A

lines A.

first

glass,

the

first

square of

in opacity to the last of the

reference letter or

number marked on each

square facilitates reference while printing. using an actinometer of this same make and kind of P.O.P. should

It is absolutely essential in

character that the

always be used for

it

and

for

making

test prints

from the

negatives, as different makers' silver papers are not equal in rapidity.

In order to obtain the correct number on the actinometer scale for a carbon print from any negative, a rough print of that negative or from a part of it should be taken

on

silver paper,

same time

and the actinometer put out

as this negative,

the appearance in finished,

reference

as

its

lighter tones that

described

should be

and when the

previously

made

to

the

it

for

to print at the

silver print has

should have when preliminary

trials,

actinometer and

the


CARBON PRINTING.

247

highest square visible registered as the printing

number

for

that negative.

Several

prints

test

may be exposed

actinometer being examined as each

When printing

in carbon, the tissue is put in the frames,

number

the reference

for

each negative noted, and the

nometer put out with them, and by examining

may be brought

to time each print

square corresponding to

it

becomes

be the correct one

for

from time

visible.

brown

tissue

less,

and red

one number

it

acti-

as the actinometer

in

The exposure number obtained from printed

the

together,

is finished.

;

the test print will

black prints should be or

warm brown one

more.

Although

method

this

will give

results, the difference in character will

approximately correct

between

silver

and carbon

sometimes make a different number desirable to obtain

the best effect, but

obtained trial,

will

and

it

difference

in almost all cases the exposure

enable a

fair print

be obtained at the

so

first

should be so near the best exposure that the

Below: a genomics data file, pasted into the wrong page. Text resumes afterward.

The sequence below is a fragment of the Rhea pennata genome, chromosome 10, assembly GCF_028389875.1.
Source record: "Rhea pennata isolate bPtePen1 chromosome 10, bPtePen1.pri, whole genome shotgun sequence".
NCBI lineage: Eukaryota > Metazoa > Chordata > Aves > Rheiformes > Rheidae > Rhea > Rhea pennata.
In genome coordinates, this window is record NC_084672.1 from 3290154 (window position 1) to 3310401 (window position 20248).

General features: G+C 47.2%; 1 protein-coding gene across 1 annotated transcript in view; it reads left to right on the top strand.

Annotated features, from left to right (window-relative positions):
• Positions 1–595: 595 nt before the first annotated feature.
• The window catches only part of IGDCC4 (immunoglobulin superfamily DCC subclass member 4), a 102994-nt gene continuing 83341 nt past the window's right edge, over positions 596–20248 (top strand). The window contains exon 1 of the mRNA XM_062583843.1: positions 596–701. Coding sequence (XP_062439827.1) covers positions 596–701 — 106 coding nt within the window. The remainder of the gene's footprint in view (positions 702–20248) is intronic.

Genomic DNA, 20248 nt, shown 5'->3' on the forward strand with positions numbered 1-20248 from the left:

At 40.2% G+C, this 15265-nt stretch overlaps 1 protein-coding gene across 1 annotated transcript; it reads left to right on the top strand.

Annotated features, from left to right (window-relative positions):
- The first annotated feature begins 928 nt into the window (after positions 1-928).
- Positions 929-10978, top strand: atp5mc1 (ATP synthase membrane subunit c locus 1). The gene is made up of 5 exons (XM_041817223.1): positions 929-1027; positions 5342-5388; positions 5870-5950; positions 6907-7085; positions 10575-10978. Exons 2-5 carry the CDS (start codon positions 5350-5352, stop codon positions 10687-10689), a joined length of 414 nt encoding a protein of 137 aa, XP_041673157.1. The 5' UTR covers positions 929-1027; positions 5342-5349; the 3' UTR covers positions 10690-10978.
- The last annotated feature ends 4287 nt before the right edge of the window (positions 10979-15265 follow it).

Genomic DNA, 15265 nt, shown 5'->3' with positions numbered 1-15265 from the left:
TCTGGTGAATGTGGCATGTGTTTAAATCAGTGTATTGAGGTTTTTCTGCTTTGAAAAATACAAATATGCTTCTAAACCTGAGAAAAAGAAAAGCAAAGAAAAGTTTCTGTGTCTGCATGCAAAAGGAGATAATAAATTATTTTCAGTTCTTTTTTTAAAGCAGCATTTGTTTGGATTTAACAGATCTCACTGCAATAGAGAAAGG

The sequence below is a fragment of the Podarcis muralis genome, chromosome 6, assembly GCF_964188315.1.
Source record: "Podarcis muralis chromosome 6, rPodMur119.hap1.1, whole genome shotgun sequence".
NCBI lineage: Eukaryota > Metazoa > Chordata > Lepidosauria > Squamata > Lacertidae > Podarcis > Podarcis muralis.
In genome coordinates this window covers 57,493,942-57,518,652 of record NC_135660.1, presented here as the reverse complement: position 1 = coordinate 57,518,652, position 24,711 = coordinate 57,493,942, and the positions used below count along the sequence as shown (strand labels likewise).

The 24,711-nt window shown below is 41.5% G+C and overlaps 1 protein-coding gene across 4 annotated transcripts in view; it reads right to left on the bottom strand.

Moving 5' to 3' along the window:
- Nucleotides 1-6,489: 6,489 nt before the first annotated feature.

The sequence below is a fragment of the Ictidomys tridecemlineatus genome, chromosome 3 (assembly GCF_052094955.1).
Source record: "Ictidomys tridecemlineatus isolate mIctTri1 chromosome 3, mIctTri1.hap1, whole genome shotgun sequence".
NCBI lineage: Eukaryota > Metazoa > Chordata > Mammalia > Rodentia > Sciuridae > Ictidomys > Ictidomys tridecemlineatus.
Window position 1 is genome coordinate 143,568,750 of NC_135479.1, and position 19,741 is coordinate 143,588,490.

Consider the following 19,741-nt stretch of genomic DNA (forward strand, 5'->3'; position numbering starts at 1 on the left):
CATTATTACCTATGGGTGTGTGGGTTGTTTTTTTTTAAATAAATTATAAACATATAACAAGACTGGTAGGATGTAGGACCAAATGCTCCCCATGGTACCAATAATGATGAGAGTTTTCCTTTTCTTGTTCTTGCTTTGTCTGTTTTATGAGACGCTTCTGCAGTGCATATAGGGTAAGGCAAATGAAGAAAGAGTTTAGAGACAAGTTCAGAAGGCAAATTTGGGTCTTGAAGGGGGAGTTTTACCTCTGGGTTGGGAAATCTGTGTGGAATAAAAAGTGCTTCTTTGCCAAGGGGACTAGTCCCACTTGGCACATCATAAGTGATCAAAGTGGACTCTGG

can be gauged from the

number noted

for

all

future

marked on the negative or later prints

to

work

print,

first

and the

This number being

in a notebook, will ensure

all

from that negative being correctly exposed.

Should any negative require shielding during part of the exposure, to hold back the printing of any portion, the

number on

the actinometer at which the shield should be

placed in position can be noted in the same manner.

Any number

of frames

may be put out

aid of the one actinometer, provided that together.

all

it

in duplicate.

is

The

object of this

that apiece of P.O.P. the full size of the glass

and a

thin

by the

are put out

be seen by referring to the diagram of the

It will

actinometer that

to print

opaque paper inserted

P.O.P. to prevent

it

from

in

printing.

one half

may be

is

used,

in front of the

If the actinometer

is

being used for several prints and some are printing very


BARNET BOOK OF PHOTOGRAPHY.

248

may be commenced,

slowly, a second set of prints

opaque paper withdrawn

the actinometer read from the second

the thin

put out, and

at the time these are half.

DRAWING AND ETCHING PAPERS FOR SINGLE TRANSFER. and

White

toned

drawing

and

etching

papers

of

smooth and rough surfaces are obtainable prepared for receiving prints by single transfer, in the same manner as previously described for the thin ordinary single

transfer

paper.

There are

slight differences

in working,

and

extra pre-